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Sustainability is in our DNA.

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“Over the last 14 years, we have perfected a system that seamlessly transitions mortgage brokers, branch managers and top producers into our P&L retail branch platform.” Frank Kuri

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RHFBranch.com 866.319.4442

E-mail: fkuri@rhfunding.com Always confidential.

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SPECIAL REPORT / BRANCH NETWORKS

AUTONOMY But does having a ‘home office’ to take care of underwriting and compliance mean you give up your autonomy? One of the things an independent originator may relish about their business is being their own boss. Does joining a branch network destroy that sense of independence? Well, not necessarily, according to the experts. “Obviously, we’ve got policies and procedures, but aside from those, [branch managers] have the autonomy to run the office as they see fit,” Ewens says. “There’s certainly freedom in terms of the hiring process for those people. ‘Who can I hire and when?’ tends to be driven more by the manager than the corporate office. We’ve got some long-term branches that have been around 10, 15 years. I think that says a lot about the staying power of the company.”

“I strongly suggest that anyone considering a retail branch opportunity to visit the companies they’re speaking with before making a decision” Frank Kuri, SVP for branch development, Residential Home Funding There’s plenty of autonomy at Gold Star too, Milstein says, though he warns that every branch network is different in that respect. “They can still manage day to day, but for the most part all our branch managers are also producers,” he says. “You can lead your sales team and let Gold Star handle all your back-office issues.”

TECHNOLOGY, SOFTWARE AND CRM SUPPORT One of the greatest advantages of joining a branch network is gaining access to the kind of cutting-edge technology that may be beyond the reach of an independent operator. Gold Star, for instance, has developed proprietary software that allows its real estate agent partners to log in and see the progress of any of their transactions in real time, eliminating the need for multiple phone calls between real estate agents and loan officers. Residential Home Funding has also embraced 28 | MARCH 2014

MPAMAG.COM

technology as an efficiency booster. “We are completely paperless,” Kuri says. “We allow loan officers to disclose electronically and receive electronic signatures, which allows them to order the [Home Valuation Code of Conduct] appraisal the same day. We also have a fully staffed in-house IT department.” Technology support also allows branch networks to develop strategies to improve their service, Milstein says. “Everyone talks about service and support,” he says. “Gold Star made itself accountable. Every service-oriented situation is monitored down to the minute. We can see how long it’s taking for a loan officer’s situation to be resolved. We can quantify it in real numbers.”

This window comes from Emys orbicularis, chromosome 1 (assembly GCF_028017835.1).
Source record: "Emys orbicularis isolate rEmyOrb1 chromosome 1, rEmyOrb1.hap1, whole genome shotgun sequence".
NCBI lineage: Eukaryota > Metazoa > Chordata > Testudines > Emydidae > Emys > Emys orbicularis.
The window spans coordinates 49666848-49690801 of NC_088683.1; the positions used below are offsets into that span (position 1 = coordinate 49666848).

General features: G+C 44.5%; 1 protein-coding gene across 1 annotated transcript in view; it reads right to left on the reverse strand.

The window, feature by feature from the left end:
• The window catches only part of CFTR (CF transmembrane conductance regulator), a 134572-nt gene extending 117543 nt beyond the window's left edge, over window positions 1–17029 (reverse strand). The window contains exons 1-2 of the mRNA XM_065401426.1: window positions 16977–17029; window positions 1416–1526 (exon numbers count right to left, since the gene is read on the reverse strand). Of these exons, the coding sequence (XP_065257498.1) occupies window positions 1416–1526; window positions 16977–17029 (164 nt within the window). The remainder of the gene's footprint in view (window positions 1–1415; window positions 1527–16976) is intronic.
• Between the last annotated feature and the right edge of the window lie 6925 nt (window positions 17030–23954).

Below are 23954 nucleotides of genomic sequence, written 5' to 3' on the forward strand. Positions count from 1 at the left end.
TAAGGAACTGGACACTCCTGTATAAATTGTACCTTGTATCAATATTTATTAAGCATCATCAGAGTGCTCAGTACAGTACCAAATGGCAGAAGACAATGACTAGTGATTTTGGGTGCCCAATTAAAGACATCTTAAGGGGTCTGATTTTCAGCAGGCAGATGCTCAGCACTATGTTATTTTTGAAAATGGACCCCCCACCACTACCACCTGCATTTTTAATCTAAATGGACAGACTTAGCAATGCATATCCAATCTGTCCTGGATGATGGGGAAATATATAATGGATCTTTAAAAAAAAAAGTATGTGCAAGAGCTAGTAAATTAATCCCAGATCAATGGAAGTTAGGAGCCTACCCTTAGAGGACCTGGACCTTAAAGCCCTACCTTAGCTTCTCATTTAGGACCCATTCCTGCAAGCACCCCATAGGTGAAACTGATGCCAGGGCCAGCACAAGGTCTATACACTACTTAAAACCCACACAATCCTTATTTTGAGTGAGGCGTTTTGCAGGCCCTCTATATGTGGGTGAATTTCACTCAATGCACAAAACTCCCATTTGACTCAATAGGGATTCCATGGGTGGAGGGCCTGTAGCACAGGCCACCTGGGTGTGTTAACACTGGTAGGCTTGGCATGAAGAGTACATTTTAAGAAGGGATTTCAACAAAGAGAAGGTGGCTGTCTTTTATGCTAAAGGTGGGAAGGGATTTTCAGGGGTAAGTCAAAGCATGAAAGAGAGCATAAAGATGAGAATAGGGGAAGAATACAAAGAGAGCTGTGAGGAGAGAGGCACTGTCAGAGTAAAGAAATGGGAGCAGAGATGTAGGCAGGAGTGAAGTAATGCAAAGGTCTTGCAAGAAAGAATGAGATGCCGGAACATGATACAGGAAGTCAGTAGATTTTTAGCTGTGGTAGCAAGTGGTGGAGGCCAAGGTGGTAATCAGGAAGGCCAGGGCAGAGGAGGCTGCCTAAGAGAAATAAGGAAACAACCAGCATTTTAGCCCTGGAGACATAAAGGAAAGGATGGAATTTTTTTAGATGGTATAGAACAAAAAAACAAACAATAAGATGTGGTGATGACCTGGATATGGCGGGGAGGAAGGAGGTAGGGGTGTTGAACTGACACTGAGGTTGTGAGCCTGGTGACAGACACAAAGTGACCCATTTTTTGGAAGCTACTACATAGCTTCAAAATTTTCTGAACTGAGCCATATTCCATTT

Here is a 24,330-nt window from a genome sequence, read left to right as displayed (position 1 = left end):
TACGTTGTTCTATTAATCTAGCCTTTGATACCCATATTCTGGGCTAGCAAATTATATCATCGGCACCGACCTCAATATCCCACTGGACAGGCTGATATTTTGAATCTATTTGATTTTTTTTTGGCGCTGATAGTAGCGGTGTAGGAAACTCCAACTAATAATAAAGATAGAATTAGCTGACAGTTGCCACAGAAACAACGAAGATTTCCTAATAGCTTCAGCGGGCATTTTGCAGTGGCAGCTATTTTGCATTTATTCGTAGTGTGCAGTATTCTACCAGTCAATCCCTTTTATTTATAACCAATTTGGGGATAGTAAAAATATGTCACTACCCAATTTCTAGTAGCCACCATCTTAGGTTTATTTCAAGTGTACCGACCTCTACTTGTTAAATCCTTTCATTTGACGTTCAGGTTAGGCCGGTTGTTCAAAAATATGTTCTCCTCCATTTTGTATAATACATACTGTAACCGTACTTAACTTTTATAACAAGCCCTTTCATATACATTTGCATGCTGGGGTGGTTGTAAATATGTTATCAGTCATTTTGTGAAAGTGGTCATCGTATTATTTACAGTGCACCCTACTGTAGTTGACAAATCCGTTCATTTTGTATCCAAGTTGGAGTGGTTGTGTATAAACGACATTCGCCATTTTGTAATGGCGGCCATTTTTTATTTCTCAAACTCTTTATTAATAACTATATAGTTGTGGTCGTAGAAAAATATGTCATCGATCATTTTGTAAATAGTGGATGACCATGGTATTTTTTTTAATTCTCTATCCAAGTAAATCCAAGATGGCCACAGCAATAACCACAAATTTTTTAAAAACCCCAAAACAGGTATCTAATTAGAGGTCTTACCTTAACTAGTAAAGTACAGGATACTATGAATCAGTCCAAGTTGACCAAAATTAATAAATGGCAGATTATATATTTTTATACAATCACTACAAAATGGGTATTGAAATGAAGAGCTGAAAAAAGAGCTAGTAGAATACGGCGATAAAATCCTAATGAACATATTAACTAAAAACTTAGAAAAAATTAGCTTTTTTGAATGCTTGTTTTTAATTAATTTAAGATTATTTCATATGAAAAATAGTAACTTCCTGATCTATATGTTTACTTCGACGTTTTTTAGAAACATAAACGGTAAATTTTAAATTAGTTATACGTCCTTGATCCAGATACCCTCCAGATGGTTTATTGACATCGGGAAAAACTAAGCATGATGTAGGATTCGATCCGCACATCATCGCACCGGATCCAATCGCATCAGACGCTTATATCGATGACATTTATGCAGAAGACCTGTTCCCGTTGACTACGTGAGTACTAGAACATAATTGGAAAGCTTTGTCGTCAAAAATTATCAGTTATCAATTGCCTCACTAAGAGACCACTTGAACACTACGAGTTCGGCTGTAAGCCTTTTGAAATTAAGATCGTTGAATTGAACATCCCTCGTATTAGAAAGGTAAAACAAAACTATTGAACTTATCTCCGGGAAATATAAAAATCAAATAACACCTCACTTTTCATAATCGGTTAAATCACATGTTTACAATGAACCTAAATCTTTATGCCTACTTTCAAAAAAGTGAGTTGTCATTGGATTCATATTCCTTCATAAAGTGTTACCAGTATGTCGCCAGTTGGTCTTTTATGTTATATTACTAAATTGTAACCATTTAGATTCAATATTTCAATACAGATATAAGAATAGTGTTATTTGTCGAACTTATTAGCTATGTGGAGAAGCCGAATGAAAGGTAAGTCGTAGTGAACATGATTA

MARKETING AND BRAND AWARENESS It’s an old marketing axiom that if customers don’t know you exist, it doesn’t matter how good your product is. And marketing strategy doesn’t come easily to everyone—after all, there’s a reason companies pay professionals to do it. That’s why access to a branch network’s professional marketing team can make all the difference when it comes to generating business. “We have a full-blown marketing department,” Milstein says. “We make it a one-stop shop. At the branch level you write the loans and follow our advice as you wish, and we take your business to the next level.” Gold Star is also building a full audio-visual studio to produce marketing tools, he says. Open Mortgage, one of the nation’s top reverse mortgage lenders, uses what founder and CEO Scott Gordon calls “super-charged old-school networking” —a combination of digital marketing and oldfashioned, feet-on-the-street marketing specials—to increase its branches’ profiles in their communities. “You can’t live today and look around on the web and ignore social media,” Gordon says. “In the last year, we’ve really expanded what we’ve done with technology and social media, and used that along with traditional marketing to change how loan officers work.” And Open Mortgage’s marketing specials—such as its current $500 credit to first-time home buyers —help make their branches part of the community, says vice president of marketing Diane Creasy. “We like helping people, and it engages the community and gives us something to talk about with the customers,” she says.